• Click here to read more posts on spiritual care in Europe.
  • Click here for more information on the EAPC Taskforce on Spiritual Care in Palliative Care.
This entry was posted in EAPC Taskforces/special projects, EAPC-LINKED JOURNALS, European Journal of Palliative Care, SPIRITUAL CARE and tagged , . Bookmark the permalink.

3 Responses to A measure of spiritual wellbeing…

  1. Esther Schmidlin, nurse, Switzerland says:

    Thank you for this informative blog – I now am very curious to read more about the measure of spiritual wellbeing. Just now, I am accompanying a patient who has strong believes in an other world beyond the one we know, and she is distressed about still being alive with her progressive illness (ALS). What tasks does she have to complete on this earth and how will her “performance” influence her life after death, she wonders? As a nurse, I am never sure how much “being there”, listening, asking more questions and validating her feelings is enough and at which point she needs a spiritual- or psychotherapy specialist to cope with her prolonged survival and the distress she is going through. How can I continuously support her – or other patients if they refuse to see a minister, councilor, or psychotherapist?
    The blog addresses the issues I am dealing with in my clinic – how to address and how to respond to spiritual distress. So I am looking forward to read your whole article in the EJPC and follow your research in the future.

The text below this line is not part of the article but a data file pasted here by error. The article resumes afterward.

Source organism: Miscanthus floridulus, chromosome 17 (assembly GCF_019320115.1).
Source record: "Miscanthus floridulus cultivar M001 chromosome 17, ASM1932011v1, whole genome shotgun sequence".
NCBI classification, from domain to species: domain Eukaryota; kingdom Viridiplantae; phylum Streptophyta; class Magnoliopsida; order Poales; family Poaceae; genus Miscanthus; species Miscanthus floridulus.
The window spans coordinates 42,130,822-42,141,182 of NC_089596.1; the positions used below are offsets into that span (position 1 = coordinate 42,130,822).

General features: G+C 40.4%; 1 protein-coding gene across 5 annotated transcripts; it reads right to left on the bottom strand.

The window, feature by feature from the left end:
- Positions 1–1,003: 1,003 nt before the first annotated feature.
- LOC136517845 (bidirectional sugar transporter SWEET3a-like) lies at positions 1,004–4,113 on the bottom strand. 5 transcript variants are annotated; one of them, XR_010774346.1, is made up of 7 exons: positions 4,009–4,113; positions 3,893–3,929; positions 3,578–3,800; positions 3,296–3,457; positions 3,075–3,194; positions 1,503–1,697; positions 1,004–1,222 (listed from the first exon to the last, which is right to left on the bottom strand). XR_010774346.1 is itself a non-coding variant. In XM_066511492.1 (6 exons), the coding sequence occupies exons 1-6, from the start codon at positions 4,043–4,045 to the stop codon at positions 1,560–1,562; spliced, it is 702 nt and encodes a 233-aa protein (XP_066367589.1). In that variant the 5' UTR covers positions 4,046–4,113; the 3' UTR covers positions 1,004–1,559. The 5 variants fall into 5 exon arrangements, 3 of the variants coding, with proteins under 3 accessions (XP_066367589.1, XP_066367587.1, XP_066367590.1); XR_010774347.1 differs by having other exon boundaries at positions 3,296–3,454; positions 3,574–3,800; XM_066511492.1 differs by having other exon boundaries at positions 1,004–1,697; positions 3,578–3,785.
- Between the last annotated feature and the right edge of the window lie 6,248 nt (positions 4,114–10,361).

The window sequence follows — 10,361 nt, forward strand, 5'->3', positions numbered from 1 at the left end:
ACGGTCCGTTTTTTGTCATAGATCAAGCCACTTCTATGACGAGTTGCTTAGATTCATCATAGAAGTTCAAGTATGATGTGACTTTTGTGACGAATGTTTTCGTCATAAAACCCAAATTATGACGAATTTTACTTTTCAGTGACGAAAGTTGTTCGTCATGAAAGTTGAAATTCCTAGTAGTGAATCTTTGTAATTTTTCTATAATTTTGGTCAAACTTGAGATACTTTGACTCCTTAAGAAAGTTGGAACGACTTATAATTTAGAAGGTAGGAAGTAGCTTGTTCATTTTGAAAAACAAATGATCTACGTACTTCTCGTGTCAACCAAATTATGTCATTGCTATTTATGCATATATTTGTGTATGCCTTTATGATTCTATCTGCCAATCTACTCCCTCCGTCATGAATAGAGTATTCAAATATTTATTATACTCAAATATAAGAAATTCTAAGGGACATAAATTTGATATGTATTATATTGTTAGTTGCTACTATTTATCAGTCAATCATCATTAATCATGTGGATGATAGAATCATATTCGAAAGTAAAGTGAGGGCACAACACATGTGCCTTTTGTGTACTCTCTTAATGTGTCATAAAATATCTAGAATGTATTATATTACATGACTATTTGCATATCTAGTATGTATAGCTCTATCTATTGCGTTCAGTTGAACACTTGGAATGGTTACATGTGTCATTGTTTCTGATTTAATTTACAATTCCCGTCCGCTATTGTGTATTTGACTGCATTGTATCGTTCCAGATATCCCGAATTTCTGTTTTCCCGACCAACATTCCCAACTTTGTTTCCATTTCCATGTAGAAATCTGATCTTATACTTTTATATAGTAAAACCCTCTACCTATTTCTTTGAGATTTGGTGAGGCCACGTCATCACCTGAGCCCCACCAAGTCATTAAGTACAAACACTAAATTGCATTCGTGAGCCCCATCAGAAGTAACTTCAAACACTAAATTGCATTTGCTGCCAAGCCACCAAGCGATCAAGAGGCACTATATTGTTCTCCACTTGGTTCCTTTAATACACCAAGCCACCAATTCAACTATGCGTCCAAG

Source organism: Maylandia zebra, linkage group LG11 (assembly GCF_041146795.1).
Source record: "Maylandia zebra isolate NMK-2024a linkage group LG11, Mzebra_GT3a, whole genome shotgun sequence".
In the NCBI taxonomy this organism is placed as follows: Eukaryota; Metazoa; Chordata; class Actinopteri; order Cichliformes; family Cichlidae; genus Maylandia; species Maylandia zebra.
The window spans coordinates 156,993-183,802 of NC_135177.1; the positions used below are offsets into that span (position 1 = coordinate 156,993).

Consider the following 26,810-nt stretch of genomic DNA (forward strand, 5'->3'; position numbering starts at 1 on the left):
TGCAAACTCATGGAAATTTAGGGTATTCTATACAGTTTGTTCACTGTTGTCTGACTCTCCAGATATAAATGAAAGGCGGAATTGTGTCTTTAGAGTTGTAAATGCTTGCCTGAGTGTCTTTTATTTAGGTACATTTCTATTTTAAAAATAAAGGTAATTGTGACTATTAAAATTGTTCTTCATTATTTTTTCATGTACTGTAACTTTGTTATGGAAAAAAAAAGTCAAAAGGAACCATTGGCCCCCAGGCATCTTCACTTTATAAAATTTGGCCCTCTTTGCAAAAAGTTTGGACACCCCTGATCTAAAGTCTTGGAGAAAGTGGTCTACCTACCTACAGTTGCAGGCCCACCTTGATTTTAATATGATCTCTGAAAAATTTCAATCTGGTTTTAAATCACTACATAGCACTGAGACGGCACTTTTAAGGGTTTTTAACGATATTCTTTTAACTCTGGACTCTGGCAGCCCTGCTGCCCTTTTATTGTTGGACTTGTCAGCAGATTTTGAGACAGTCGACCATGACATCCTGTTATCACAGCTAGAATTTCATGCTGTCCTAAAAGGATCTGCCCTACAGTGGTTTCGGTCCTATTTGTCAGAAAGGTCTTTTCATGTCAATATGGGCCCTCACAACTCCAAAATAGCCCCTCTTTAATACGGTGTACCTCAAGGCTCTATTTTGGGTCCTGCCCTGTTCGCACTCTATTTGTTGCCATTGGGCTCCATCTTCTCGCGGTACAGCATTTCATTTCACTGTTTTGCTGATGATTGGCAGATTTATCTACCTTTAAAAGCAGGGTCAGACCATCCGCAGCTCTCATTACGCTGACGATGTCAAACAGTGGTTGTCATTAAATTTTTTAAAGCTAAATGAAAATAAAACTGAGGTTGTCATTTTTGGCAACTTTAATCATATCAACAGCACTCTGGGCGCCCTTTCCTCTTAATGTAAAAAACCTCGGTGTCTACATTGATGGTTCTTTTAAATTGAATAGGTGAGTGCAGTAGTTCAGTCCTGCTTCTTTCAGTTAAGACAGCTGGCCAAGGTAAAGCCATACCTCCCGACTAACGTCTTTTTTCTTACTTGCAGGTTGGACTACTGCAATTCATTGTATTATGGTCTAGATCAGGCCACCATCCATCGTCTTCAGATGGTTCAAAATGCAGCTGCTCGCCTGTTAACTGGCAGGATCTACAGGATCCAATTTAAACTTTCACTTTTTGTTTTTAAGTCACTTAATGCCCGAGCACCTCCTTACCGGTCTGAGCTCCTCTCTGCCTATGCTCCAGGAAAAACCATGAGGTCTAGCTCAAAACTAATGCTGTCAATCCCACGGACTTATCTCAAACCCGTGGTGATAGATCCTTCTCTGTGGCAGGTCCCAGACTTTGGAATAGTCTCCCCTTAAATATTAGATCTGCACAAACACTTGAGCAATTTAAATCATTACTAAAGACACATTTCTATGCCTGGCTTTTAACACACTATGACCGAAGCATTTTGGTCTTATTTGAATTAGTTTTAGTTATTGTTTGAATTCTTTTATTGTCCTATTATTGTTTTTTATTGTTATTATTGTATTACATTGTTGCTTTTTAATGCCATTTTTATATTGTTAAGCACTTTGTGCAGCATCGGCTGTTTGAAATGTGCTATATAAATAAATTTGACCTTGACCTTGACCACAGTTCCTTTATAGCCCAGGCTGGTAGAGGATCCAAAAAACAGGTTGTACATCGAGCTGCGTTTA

Thank you for your work, with best regards

  2. Bella Vivat says:

    Dear Esther
    thank you so much for your reply, and your interest in our work. Please do read the papers I have cited here, and in the longer article in the EJPC (please do email me if you cannot access the papers yourself and I will send you copies). Please do get in touch with me by email if you have any other questions.
    It sounds to me as if you are doing all that you can to help this patient if at the moment she refuses to be referred to a counsellor or psychotherapist or a spiritual or religious specialist. Perhaps when she is ready for that additional support she will accept the offer?
    Thank you again for making the effort to respond to this blog post and I hope to hear from you again
    all best wishes

  3. Carmel says:

    I have just found your blog. I am a PhD student conducting an ethnographic study of spiritual care in oncology and palliative care.